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Japan’s Indigenous people to perform at Olympics, after being dropped from the opening ceremony

Ainu Dance on the Tokyo Olympic Marathon and Race Walk competition days in Sapporo, Hokkaido Source: Rei Owada

Members of the Indigenous Ainu community will perform at the marathon and race-walk events of Tokyo 2020 this week after their performance was controversially dropped from the opening ceremony. The director says their belief and philosophy fit perfectly with what the games are all about.

Tokyo 2020 is about “Diversity and Inclusion”.

For the first time in Olympic history, male and female flagbearers led their country in a move to promote gender equality, while placard bearers were selected from a diverse group of volunteers, including those with disabilities and people from the LGBTQI+ community.

The hosting country may have earned a big tick by selecting four-time grand slam champion Naomi Osaka, and NBA superstar Rui Hachimura, both with a mixed heritage, to light the Olympic torch and bear the Japanese flag respectively, but little is known about the Indigenous Ainu community who were left out of the opening ceremony.

Indigenous people of Japan Ainu
The Ainu community will perform song & dance, titled “Upopo Yang Limse Yang" at Odori Park, Sapporo
Rei Owada

Dance performances by the Ainu people were initially included for the opening ceremony and preparations were underway, but the organizing committee of Tokyo 2020 decided to drop the performance last year. 

“We were very disappointed," says Debo Akibe, the director of the performing team, who says they were never given an explanation as to why the performance was dropped from the program. 

"I just could not understand how they could speak of coexistence and co-prosperity while excluding the Ainu people,” he told SBS Japanese.

Origins of the Ainu

The origins of the Ainu people are not clear, with suggestions they are descendants of populations from the Jomon era -11,000 to 6,000 B.C.   They inhabited the Japanese archipelago of northern Japan, what we know as Hokkaido today, however, they have suffered centuries of discrimination and persecution.

Ainu, Aboriginal people of Asia occupying parts of the Japanese island of Hokkaido, Russian Kuril Islands and Sakhalin, circa 1950.
Ainu, Aboriginal people of Asia occupying parts of the Japanese island of Hokkaido, Russian Kuril Islands and Sakhalin, circa 1950.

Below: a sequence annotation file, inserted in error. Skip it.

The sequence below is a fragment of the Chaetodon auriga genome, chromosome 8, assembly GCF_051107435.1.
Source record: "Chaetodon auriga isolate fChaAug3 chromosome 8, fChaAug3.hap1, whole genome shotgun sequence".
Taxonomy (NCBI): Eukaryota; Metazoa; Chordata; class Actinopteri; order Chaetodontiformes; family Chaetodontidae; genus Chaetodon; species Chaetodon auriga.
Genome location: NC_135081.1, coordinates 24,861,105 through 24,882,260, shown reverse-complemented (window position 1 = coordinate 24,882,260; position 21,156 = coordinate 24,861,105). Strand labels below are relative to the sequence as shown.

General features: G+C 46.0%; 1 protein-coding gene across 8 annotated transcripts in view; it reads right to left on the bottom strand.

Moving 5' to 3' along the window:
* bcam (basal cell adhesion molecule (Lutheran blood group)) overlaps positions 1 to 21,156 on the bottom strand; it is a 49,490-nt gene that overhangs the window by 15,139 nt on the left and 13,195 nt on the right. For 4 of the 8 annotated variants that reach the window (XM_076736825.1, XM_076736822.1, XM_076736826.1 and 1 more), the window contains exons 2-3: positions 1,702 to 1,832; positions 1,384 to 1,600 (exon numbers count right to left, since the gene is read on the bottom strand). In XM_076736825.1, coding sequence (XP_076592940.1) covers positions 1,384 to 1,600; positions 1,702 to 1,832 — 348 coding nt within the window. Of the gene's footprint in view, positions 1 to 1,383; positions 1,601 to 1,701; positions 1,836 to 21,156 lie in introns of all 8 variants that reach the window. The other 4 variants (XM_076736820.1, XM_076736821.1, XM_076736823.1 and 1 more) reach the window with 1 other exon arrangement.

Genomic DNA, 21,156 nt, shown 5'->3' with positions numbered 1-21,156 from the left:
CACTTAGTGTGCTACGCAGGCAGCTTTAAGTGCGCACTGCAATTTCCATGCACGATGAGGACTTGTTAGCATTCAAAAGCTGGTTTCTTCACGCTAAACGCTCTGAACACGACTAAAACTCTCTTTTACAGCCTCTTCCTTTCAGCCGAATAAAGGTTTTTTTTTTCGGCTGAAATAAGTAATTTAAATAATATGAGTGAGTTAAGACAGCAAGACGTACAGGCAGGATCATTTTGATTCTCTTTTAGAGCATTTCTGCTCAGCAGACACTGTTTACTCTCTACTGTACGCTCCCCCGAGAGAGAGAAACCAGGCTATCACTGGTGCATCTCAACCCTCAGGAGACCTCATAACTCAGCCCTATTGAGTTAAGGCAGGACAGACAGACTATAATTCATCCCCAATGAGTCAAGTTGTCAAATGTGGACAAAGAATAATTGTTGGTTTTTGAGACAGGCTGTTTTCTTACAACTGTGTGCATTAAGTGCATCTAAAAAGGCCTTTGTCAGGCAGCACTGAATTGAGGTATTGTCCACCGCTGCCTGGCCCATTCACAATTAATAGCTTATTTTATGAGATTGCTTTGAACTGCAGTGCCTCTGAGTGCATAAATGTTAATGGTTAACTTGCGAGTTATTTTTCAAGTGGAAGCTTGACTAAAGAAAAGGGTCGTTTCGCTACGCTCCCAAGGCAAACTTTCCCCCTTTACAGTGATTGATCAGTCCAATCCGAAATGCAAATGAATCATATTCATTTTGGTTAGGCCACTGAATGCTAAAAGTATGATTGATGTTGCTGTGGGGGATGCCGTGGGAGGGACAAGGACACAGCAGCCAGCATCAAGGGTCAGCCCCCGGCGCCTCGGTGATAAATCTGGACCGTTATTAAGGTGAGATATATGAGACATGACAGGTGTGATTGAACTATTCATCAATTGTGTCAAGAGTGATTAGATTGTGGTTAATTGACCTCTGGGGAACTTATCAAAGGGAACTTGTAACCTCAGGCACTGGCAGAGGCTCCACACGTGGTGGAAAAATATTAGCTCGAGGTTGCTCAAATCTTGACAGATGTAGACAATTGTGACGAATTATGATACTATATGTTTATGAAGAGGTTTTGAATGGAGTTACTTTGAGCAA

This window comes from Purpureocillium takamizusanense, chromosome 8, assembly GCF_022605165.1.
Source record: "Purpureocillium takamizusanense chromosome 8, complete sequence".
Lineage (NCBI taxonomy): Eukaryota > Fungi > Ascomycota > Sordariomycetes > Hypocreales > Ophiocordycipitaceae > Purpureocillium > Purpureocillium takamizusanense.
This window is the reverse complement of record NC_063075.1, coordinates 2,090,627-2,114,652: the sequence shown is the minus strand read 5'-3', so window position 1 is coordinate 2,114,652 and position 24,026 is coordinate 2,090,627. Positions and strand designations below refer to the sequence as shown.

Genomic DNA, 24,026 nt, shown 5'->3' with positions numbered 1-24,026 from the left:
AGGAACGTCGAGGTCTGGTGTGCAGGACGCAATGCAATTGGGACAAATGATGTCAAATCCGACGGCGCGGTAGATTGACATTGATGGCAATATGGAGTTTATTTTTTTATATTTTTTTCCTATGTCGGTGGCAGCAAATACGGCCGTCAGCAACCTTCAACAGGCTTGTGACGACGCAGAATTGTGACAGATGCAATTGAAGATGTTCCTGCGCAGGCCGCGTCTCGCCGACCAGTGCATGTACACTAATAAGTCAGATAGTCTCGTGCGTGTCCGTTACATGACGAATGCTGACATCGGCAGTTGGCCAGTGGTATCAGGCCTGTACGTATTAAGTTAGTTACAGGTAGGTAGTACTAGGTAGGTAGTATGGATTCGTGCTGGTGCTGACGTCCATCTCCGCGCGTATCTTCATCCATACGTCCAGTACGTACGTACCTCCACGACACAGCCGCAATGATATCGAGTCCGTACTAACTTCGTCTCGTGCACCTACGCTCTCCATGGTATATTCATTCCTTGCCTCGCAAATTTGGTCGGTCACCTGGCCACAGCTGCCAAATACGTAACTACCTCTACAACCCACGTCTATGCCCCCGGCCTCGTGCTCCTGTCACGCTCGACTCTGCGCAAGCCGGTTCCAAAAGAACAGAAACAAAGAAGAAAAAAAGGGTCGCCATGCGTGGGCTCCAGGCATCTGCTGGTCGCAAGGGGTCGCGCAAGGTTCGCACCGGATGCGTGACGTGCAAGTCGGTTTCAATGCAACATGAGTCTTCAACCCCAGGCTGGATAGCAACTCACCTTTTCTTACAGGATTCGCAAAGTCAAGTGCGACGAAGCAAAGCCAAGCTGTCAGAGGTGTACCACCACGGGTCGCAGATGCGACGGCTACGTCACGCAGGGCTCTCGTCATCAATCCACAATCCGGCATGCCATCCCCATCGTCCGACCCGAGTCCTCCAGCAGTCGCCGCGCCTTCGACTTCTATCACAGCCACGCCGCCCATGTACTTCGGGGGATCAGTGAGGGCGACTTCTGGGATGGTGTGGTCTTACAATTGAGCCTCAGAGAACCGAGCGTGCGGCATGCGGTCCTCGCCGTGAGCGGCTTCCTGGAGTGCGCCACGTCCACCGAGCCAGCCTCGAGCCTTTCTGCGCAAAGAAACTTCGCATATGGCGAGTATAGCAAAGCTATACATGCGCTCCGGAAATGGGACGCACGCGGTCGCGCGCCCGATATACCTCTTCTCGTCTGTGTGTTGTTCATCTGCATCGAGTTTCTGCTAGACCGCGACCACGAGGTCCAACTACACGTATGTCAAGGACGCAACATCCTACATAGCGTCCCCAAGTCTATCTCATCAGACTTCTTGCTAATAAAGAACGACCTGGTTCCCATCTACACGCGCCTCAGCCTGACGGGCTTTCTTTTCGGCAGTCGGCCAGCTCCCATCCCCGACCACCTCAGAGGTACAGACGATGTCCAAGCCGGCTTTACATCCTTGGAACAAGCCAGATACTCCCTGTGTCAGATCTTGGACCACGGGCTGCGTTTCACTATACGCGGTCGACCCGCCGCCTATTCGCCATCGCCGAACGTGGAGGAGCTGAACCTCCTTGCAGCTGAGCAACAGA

Getty Images/Hulton Archive

Many were forced to give up their land and customs, as more Japanese began to colonize the island, and their ancestry was stigmatised.

There are estimated to be between 19-24,000 Ainu in Japan, and only a small number is said to be fluent in the traditional language - which UNESCO recognises as ‘critically endangered.’

In 2019, the Japanese government finally recognised Ainu as indigenous to Japan, and has become more proactive to recognize, respect and preserve the Indigenous culture that was once forgotten.

“The Ainu culture is becoming more and more recognised,” says Akibe.

Two Ainu men in dugout canoe.  Undated photograph.
Two Ainu men in dugout canoe. Undated photograph.
Getty Images/Corbis Historical

Just last year, Japan opened its first national museum dedicated to the history and culture of the Ainu people.

“The organizers of the Olympics are different to the government. I believe there was a gap in their understanding about the Ainu people, and I imagine there were various issues."

Song and dance are very important for the Ainu people. It was our way to pass down our culture and spirituality over centuries.

However, he is still thankful for the opportunity to perform their song & dance, titled “Upopo Yang Limse Yang" (Let’s Sing, Let’s Dance) at Odori Park in Sapporo (the capital of Hokkaido) where the marathon and race-walk event will take place from August 5 to 8.

"At least we are able to perform. We will not give up, but take a positive attitude and perform the best we can."

Indigenous people of Japan Ainu
In 2019, the Japanese government recognized Ainu as indigenous to Japan
Rei Owada

Akibe says that the performance is divided into three parts.

The Welcome (Irankarapte), followed by their belief that “everything has a divine purpose” (kanto or wa yakusak no arankep shinep ka isam).

The second part is of particular significance to the Paralympics, says Akibe.

“People with disability, the blind, those without limbs, and those who could not participate in the Olympics and Paralympics. Every human, every living thing has a purpose.” 

The final part of the performance refers to our co-existence and the essence of ‘growing together’(urespa mosir).

"We live on this land by nurturing each other. Not just human, but the mountains, insects, seaweed. We respect each other." 

“Our belief and philosophy fit perfectly with what the games are all about.”

Debo Akibe, Director of the Ainu performing group at the Tokyo 2020 Olympics.
Debo Akibe, Director of the Ainu performing group at the Tokyo 2020 Olympics.
SBS Japanese/Supplied

Akibe says that the performers range from young to old, but each and every one of them will embrace this moment to show the world who they are.

“There may be no spectators, but we are giving everything to this performance, and I hope that people all over the world can feel it too.”

You can see their performances live here:

Aug 5(20:00-20:30 AEST),

Aug 6 (16:30-17:10 AEST),

Aug 7 (7:00-7:40 AEST),

Aug  8 (7:00-7:40 AEST)

 

Indigenous people of Japan Ainu
The Ainu people believe that “everything has a divine purpose”
Rei Owada

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